I’ve said so much about the huge but benign dogs that roam the streets and countryside.
After we’d installed ourselves at the end of this great beach and set up home for the night I took a walk, for the view, for the exercise and for the thinking time.
Half an hour into the walk I needed to pass a house that jutted into the water. I’d have to get my timing right between the minimal waves, but at worse I’d get wet feet.
I’d seen the brindle bitch lying in the courtyard and I expected a reaction. After all, it’s unlikely anyone had passed for the whole day and she’d be surprised at a stranger invading her territory.
I hadn’t imagined anything like what I got though.
She was ferocious. Her barking wasn’t sounding off. It was gums back, teeth barred, utter mental howls spitting anger and hate.
She came in fast. Bit. Then drew back. I felt it on my calf, but I guess adrenaline was rushing through me too by now.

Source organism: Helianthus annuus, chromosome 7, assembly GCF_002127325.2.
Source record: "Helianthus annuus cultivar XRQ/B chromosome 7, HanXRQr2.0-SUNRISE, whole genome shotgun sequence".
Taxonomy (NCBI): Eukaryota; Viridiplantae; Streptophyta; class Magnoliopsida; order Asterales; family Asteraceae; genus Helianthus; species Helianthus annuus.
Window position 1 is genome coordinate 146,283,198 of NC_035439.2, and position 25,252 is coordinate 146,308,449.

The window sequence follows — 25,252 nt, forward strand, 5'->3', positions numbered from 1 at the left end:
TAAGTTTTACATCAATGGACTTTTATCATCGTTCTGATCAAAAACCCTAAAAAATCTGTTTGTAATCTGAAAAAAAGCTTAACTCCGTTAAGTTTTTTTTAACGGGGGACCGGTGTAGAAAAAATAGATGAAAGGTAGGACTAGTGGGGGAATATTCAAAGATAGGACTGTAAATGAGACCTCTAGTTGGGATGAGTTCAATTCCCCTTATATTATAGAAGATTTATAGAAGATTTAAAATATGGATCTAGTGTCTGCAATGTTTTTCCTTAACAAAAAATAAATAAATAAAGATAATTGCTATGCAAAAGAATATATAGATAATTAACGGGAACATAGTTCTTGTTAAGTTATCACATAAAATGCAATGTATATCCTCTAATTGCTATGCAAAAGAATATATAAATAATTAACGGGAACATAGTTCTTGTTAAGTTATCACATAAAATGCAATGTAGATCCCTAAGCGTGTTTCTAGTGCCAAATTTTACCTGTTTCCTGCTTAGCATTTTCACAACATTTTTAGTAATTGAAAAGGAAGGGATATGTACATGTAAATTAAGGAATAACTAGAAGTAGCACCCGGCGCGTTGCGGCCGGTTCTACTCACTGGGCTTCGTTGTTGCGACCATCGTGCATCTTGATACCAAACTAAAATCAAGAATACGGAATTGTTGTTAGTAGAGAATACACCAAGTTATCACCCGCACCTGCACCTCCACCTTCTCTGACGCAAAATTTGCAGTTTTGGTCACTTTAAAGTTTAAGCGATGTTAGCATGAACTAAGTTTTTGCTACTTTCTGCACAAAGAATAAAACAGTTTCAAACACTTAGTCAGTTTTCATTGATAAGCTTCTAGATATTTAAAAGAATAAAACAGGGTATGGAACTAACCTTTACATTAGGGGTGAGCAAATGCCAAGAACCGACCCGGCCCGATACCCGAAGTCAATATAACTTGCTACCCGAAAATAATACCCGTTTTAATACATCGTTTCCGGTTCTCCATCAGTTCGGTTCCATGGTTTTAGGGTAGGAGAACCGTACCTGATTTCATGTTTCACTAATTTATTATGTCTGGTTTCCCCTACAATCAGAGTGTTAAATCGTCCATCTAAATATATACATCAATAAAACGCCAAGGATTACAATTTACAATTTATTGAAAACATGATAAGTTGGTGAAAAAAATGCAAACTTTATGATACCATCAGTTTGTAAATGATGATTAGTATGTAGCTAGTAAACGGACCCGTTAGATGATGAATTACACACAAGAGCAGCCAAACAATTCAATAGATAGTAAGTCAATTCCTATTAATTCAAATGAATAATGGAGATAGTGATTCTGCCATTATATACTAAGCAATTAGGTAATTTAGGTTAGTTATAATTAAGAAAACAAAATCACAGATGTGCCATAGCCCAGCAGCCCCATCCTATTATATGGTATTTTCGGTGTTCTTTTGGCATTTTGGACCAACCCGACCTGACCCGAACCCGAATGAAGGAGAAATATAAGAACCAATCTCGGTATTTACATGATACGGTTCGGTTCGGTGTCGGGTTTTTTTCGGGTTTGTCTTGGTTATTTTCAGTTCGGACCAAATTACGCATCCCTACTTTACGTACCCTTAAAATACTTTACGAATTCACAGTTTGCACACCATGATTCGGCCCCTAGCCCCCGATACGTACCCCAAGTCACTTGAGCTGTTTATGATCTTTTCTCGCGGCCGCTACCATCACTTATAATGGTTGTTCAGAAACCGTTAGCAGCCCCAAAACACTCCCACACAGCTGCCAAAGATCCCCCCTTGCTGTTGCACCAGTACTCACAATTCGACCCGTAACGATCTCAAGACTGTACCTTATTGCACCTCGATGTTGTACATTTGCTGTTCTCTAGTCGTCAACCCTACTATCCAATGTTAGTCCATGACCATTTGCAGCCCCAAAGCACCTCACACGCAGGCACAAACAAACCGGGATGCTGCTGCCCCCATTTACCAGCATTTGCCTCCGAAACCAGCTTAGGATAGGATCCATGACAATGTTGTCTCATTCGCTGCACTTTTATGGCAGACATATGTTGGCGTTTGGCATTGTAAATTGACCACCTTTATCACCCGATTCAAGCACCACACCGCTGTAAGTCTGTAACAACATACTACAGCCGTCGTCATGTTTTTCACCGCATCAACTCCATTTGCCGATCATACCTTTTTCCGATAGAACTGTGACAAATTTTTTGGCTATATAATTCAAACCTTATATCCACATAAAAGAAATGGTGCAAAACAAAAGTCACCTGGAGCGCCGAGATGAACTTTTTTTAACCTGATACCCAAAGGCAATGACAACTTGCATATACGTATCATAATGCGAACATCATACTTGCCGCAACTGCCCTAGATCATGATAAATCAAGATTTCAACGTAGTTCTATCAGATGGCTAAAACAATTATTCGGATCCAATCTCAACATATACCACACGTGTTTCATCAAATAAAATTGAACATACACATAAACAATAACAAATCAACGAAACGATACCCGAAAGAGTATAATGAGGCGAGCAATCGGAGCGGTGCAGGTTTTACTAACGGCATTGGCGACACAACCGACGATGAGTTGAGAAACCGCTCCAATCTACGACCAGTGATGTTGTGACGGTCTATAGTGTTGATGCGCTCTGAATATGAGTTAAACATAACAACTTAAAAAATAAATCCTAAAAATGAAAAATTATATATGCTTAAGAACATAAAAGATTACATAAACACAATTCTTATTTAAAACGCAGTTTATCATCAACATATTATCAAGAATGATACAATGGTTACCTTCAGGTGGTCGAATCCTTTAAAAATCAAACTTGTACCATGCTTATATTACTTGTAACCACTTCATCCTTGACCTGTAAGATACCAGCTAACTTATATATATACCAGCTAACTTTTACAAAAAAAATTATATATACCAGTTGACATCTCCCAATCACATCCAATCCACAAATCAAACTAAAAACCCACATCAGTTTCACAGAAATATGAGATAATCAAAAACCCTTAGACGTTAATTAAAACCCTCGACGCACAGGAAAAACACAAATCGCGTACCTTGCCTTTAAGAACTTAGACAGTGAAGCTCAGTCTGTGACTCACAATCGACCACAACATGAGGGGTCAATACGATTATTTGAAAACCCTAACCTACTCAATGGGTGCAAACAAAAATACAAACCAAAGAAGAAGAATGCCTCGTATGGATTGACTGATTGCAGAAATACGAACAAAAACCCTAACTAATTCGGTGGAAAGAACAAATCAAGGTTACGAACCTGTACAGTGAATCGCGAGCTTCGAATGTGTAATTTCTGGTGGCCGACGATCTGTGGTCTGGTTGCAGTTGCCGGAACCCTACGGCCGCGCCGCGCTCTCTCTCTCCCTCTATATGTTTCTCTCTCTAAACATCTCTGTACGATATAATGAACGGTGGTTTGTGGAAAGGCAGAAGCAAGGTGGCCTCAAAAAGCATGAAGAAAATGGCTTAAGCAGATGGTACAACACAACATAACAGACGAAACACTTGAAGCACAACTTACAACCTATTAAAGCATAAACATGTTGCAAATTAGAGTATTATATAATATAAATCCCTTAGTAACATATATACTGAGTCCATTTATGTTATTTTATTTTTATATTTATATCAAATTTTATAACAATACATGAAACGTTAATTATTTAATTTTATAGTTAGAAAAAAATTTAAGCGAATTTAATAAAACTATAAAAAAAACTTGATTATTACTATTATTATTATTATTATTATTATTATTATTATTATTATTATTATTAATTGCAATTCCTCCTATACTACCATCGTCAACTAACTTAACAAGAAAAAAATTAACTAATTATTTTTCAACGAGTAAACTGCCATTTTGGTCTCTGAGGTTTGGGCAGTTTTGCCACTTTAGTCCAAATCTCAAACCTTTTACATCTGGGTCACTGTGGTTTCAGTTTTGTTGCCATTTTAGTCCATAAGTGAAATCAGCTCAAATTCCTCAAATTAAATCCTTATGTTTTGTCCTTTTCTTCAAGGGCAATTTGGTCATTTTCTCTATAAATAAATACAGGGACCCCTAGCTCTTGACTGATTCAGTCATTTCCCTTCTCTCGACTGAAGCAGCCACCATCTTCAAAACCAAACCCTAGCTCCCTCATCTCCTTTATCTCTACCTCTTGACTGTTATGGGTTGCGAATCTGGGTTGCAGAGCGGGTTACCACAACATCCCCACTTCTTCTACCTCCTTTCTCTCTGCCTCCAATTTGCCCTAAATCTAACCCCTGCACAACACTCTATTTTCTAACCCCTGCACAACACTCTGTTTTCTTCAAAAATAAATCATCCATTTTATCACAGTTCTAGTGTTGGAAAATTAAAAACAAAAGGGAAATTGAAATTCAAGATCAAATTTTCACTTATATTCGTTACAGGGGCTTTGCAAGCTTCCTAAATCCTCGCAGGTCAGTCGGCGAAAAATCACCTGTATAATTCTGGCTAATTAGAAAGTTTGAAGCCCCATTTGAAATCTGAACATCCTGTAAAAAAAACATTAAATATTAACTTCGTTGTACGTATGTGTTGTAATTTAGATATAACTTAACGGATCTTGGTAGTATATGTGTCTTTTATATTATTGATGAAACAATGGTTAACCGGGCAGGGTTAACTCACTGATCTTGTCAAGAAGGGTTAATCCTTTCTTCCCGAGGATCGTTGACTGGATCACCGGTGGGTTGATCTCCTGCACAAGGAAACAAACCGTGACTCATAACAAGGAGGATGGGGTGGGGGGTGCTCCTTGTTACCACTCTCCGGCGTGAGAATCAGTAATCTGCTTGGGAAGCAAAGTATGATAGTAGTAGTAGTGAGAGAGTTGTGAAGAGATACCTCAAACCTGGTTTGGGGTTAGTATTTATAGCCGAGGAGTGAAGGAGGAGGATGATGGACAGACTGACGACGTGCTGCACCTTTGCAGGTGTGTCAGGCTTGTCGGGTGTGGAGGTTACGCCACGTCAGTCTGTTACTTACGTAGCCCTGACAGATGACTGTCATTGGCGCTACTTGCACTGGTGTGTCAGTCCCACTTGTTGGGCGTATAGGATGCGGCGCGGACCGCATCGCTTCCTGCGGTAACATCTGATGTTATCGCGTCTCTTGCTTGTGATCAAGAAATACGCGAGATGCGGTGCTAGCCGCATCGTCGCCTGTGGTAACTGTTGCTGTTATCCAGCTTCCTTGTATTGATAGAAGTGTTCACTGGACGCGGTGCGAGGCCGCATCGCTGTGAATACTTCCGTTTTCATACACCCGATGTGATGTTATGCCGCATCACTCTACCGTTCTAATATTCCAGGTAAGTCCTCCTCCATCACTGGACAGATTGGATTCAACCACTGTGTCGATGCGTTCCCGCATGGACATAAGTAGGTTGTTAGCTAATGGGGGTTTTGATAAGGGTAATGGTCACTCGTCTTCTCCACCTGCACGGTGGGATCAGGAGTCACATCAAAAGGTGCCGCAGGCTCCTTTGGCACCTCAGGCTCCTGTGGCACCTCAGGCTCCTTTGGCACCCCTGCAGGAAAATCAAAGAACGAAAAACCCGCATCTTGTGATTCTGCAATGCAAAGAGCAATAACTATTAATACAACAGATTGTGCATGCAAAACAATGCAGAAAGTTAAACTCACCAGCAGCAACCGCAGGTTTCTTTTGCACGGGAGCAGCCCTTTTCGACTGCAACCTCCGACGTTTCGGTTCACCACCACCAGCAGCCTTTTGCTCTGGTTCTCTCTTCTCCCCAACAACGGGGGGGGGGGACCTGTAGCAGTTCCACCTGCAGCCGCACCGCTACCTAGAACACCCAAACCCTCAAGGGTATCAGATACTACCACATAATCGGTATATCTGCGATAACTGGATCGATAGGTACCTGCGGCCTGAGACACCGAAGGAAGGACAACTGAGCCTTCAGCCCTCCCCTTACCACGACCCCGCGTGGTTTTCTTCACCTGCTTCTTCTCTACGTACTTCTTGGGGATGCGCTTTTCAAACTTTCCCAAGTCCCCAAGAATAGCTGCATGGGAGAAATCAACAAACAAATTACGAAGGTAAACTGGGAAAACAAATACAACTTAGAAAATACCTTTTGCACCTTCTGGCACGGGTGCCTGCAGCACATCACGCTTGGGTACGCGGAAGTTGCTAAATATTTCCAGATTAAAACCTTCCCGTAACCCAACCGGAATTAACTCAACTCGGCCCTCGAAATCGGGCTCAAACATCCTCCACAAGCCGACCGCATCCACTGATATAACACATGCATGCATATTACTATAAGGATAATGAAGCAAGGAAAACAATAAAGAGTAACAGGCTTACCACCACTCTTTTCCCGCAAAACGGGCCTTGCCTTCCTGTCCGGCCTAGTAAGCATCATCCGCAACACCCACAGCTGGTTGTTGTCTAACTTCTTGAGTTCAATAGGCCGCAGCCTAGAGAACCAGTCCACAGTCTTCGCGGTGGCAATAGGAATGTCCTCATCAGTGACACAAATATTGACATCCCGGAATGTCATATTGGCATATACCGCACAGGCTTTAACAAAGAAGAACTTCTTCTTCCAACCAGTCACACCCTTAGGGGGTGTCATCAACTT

After some shouting I thought she’d withdrawn. But then suddenly she was coming back. At speed. Again she bit. Same calf. Same place.
Thankfully I was wearing my engine drivers’ dungarees that are forged of a denim only slightly more gentle than steel. Had I been bare legged as is usual I’d have taken a serious gash. As it was there were just a few teeth that got through my skin.
After the attack I realised the only route home that didn’t cross her path again was a walk of several miles. I didn’t need convincing that the walk would be good for me.
For an hour I entertained the concept of driving this behemoth road roller back to St Just.
I envisaged a six month journey. Towing a small trailer that’d be my living quarters, with space for Plato and Ulysses, the two Greek mountain sheep dog puppies I’d find en route.
We’d stop at schools where I’d give a talk about life on the road. The kids could paint the roller as I lunched with their teachers.
Amanda and I would meet at good hotels along the way. I’d luxuriate in the bath, scrubbing off layers of road grime (probably essential before she’d give me a kiss). Minty would have to explain to the reception desk that her husband’s transport is unconventional.